Mr. Forssman meets the gold standard of teaching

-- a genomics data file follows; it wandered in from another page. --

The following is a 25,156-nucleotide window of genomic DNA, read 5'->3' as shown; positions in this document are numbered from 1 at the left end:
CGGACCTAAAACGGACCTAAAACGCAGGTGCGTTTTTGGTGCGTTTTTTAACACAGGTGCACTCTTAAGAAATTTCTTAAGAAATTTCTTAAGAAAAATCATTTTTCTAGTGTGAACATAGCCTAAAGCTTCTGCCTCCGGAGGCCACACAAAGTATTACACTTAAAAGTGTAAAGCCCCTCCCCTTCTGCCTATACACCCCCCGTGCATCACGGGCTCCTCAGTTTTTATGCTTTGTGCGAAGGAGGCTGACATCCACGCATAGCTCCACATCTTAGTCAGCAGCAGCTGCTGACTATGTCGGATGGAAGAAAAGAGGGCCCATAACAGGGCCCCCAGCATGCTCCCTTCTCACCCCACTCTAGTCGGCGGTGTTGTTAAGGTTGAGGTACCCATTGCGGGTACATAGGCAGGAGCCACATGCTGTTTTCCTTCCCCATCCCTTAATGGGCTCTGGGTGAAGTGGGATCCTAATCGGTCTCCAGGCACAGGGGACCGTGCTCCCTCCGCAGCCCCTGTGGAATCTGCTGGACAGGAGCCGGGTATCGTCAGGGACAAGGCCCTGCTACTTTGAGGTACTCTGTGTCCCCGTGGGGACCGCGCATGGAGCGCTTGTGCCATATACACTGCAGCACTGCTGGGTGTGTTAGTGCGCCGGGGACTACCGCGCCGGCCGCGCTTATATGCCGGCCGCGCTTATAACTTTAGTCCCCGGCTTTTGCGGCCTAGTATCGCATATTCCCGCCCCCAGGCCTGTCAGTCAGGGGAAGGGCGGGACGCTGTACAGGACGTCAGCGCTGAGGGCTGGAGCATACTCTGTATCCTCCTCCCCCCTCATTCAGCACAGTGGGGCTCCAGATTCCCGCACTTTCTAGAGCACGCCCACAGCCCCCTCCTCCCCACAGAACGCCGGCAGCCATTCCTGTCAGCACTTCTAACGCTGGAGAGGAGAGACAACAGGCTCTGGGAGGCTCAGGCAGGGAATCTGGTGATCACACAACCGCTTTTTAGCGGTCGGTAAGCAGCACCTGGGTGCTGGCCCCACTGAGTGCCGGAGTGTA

A room with walls covered in paper may not seem very exciting to many people, but to John Forssman and his students they are a thing of beauty. These pieces of paper are not just blank sheets, they have quotes written by Ames High students. For 38 years, Forssman has brought the quotes to life while teaching English at Ames High School and he is deeply loved by many. If you ask any student that has had him as a teacher, they will tell you he is one of the more exciting teachers they have ever had. Forssman teaches American Literature, English 10 Family and English 10 Teen, and he is exceptional in each class. “The best part of teaching is learning how to teach from students,” Forssman said. For those of you who don’t know, Forssman is retiring at the end of the semester after 43 years of teaching. He spent his first five years at East Waterloo and has been at Ames High ever since. “One of the things I love most about Ames High is being able to be a student again,” Forssman said. Golden Ideas are what Forssman likes to call the quotes and he has different levels for the quality of each quote. The first level of a golden idea is a gold highlighted sentence. The second level is a highlight and a single star next to the quote. A double star and a highlight is the third level. This is the level where the quote was an above average statement. And the final level is the rare triple star. A triple star is for an exceptional quote that is one of a kind. Forssman has only given a few of these throughout the years, less then 10 to be exact, that is how great the quote has to be. “Any good idea is on its way to a triple star,” he said. If you are wondering why Forssman is obsessed with putting quotes on the wall, you must understand, these are not ordinary quotes. They are reflections on poems, novels and other things done in the English classes. It takes a lot of concentration to get more than just a highlight. You have to dig deep within yourself to come up with something special. “Once an idea is born it continues to grow through expression.” For many of you right now, you may be thinking, “Why should we care about these quotes?” You should care because the quotes help the student appreciate literature more and force the student to actually read the material they are assigned. Forssman also has some other ideas that help the student become one with the literature. One of his main topics is clues. Clues help you understand what has happened and what will happen in the story. And if you ask Forssman what the master clue of a story is, he will tell you it is the title. One of the most exciting parts of Forssman’s classes is the King Arthur Roundtable discussions. The King Arthur Roundtable is where deep clue conversations are held when a book is finished. A clue conversation is a discussion of four to five people sitting around a table talking about a certain topic from a book. Many of the double stars on the wall have been created at the King Arthur Roundtable. If you’re lucky enough to currently be in one of Mr. Forssman’s classes, make it your goal to get on the wall of quotes and let yourself shine at the King Arthur Roundtable. It’s your last chance.